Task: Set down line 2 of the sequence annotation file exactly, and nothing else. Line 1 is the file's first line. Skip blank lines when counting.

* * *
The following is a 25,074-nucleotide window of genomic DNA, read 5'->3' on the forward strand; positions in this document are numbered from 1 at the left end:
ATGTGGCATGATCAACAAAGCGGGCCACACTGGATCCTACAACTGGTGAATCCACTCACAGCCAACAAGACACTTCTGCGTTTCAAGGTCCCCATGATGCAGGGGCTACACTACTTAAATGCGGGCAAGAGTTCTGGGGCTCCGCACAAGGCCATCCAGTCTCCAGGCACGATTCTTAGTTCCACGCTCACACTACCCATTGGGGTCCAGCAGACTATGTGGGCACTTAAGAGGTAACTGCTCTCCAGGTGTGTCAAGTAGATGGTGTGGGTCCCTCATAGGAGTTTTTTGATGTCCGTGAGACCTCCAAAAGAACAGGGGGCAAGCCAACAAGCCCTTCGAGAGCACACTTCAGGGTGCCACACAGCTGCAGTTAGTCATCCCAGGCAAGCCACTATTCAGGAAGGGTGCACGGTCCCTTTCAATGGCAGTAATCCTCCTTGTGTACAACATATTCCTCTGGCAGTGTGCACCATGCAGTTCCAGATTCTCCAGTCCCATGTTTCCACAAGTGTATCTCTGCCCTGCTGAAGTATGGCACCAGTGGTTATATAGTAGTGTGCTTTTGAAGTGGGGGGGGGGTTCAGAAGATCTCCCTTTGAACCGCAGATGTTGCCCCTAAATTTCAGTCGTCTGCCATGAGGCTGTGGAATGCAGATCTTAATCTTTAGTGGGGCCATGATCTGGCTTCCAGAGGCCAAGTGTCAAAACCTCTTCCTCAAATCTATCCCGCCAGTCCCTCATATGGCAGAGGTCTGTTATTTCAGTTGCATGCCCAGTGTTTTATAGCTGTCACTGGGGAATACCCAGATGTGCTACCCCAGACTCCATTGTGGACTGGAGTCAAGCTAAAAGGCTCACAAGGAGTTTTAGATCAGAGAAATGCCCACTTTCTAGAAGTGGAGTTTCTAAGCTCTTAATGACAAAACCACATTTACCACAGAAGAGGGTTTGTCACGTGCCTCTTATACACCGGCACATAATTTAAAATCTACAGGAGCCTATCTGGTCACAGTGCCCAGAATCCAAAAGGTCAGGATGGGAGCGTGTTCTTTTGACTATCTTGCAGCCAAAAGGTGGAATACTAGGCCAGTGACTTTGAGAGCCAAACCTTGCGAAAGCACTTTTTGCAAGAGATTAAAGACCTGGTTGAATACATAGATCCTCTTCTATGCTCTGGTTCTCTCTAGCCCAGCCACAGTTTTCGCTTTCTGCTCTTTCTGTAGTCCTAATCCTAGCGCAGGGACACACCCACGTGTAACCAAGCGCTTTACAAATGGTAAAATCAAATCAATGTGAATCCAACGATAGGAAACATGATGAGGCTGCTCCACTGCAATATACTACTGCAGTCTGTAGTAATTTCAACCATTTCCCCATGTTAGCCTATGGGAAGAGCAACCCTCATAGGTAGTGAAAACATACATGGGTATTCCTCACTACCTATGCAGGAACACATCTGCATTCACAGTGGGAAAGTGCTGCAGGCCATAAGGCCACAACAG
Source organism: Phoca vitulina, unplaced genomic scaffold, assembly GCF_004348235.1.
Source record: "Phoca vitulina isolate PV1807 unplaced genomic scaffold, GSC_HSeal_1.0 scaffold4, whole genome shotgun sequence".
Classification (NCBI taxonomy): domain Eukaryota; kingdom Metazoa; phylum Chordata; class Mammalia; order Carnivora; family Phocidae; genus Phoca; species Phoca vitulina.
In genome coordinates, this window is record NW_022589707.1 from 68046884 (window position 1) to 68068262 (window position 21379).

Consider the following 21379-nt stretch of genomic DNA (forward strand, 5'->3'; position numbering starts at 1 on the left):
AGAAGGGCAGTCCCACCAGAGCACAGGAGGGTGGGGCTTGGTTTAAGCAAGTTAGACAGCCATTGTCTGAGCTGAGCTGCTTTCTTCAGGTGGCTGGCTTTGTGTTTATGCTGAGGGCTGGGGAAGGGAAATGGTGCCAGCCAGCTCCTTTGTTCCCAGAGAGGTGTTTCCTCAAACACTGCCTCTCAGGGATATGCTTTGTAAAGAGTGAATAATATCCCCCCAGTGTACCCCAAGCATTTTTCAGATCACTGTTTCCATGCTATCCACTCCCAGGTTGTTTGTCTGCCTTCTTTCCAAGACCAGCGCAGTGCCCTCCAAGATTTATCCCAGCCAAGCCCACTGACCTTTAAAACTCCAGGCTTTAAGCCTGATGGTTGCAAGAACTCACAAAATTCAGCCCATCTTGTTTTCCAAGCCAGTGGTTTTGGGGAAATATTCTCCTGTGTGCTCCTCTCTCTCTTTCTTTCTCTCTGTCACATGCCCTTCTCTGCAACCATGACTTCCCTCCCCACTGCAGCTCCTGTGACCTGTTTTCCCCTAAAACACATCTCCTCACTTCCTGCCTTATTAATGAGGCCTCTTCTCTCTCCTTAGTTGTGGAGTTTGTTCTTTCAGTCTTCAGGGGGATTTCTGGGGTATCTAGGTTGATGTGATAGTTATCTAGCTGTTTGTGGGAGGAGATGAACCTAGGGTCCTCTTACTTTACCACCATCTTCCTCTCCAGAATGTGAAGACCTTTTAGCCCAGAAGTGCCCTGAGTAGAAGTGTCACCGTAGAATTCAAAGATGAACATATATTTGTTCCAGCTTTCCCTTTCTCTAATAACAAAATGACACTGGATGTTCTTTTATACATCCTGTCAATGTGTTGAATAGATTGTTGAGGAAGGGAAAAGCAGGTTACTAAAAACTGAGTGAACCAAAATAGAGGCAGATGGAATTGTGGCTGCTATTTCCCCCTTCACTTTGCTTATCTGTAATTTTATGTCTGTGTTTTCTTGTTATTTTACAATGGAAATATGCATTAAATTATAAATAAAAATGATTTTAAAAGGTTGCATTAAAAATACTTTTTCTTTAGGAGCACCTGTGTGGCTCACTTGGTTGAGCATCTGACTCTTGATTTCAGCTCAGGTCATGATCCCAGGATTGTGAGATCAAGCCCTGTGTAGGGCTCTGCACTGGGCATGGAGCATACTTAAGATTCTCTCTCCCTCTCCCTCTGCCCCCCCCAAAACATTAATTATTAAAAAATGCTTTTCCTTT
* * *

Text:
ATGTGGCATGATCAACAAAGCGGGCCACACTGGATCCTACAACTGGTGAATCCACTCACAGCCAACAAGACACTTCTGCGTTTCAAGGTCCCCATGATGCAGGGGCTACACTACTTAAATGCGGGCAAGAGTTCTGGGGCTCCGCACAAGGCCATCCAGTCTCCAGGCACGATTCTTAGTTCCACGCTCACACTACCCATTGGGGTCCAGCAGACTATGTGGGCACTTAAGAGGTAACTGCTCTCCAGGTGTGTCAAGTAGATGGTGTGGGTCCCTCATAGGAGTTTTTTGATGTCCGTGAGACCTCCAAAAGAACAGGGGGCAAGCCAACAAGCCCTTCGAGAGCACACTTCAGGGTGCCACACAGCTGCAGTTAGTCATCCCAGGCAAGCCACTATTCAGGAAGGGTGCACGGTCCCTTTCAATGGCAGTAATCCTCCTTGTGTACAACATATTCCTCTGGCAGTGTGCACCATGCAGTTCCAGATTCTCCAGTCCCATGTTTCCACAAGTGTATCTCTGCCCTGCTGAAGTATGGCACCAGTGGTTATATAGTAGTGTGCTTTTGAAGTGGGGGGGGGGTTCAGAAGATCTCCCTTTGAACCGCAGATGTTGCCCCTAAATTTCAGTCGTCTGCCATGAGGCTGTGGAATGCAGATCTTAATCTTTAGTGGGGCCATGATCTGGCTTCCAGAGGCCAAGTGTCAAAACCTCTTCCTCAAATCTATCCCGCCAGTCCCTCATATGGCAGAGGTCTGTTATTTCAGTTGCATGCCCAGTGTTTTATAGCTGTCACTGGGGAATACCCAGATGTGCTACCCCAGACTCCATTGTGGACTGGAGTCAAGCTAAAAGGCTCACAAGGAGTTTTAGATCAGAGAAATGCCCACTTTCTAGAAGTGGAGTTTCTAAGCTCTTAATGACAAAACCACATTTACCACAGAAGAGGGTTTGTCACGTGCCTCTTATACACCGGCACATAATTTAAAATCTACAGGAGCCTATCTGGTCACAGTGCCCAGAATCCAAAAGGTCAGGATGGGAGCGTGTTCTTTTGACTATCTTGCAGCCAAAAGGTGGAATACTAGGCCAGTGACTTTGAGAGCCAAACCTTGCGAAAGCACTTTTTGCAAGAGATTAAAGACCTGGTTGAATACATAGATCCTCTTCTATGCTCTGGTTCTCTCTAGCCCAGCCACAGTTTTCGCTTTCTGCTCTTTCTGTAGTCCTAATCCTAGCGCAGGGACACACCCACGTGTAACCAAGCGCTTTACAAATGGTAAAATCAAATCAATGTGAATCCAACGATAGGAAACATGATGAGGCTGCTCCACTGCAATATACTACTGCAGTCTGTAGTAATTTCAACCATTTCCCCATGTTAGCCTATGGGAAGAGCAACCCTCATAGGTAGTGAAAACATACATGGGTATTCCTCACTACCTATGCAGGAACACATCTGCATTCACAGTGGGAAAGTGCTGCAGGCCATAAGGCCACAACAG